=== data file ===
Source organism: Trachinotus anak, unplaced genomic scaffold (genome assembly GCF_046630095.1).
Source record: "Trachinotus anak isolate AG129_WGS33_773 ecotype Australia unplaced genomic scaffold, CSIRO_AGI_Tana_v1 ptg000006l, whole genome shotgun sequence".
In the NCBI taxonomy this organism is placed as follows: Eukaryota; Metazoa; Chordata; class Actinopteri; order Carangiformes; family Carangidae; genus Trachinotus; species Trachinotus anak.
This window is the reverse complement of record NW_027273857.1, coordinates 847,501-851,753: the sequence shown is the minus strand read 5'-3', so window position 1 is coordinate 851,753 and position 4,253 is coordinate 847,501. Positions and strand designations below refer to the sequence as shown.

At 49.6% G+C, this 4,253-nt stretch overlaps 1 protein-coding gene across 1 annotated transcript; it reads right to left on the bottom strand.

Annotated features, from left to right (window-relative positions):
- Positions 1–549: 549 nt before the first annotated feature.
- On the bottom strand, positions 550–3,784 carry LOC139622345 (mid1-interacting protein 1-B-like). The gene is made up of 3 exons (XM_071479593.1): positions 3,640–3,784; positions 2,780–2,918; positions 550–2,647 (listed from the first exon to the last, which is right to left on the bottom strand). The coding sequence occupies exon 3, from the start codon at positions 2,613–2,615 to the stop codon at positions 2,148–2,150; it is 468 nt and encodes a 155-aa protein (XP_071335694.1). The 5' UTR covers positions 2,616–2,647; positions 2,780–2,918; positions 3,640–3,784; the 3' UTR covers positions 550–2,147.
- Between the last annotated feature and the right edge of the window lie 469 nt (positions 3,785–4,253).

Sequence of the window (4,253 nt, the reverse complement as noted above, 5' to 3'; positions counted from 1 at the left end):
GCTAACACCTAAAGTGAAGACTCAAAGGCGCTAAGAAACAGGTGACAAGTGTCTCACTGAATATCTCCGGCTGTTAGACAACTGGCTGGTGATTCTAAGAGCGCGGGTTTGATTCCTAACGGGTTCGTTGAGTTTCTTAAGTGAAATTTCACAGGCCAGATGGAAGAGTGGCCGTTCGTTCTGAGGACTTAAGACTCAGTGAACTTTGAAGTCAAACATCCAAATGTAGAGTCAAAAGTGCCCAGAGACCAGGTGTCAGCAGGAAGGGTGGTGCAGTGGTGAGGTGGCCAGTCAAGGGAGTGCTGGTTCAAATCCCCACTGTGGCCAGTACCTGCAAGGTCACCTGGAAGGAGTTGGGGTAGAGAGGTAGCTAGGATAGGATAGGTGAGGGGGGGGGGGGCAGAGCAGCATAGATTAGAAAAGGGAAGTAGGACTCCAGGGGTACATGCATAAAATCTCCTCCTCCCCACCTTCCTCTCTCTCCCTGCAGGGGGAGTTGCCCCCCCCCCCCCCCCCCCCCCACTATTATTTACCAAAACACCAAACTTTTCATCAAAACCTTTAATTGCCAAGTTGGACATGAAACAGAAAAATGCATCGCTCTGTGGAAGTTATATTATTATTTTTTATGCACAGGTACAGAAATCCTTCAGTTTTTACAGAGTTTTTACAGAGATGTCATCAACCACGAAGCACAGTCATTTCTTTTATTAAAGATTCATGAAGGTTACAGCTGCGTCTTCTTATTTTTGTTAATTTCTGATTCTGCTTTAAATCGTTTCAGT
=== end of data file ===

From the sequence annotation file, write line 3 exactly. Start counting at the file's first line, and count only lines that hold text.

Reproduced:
In the NCBI taxonomy this organism is placed as follows: Eukaryota; Metazoa; Chordata; class Actinopteri; order Carangiformes; family Carangidae; genus Trachinotus; species Trachinotus anak.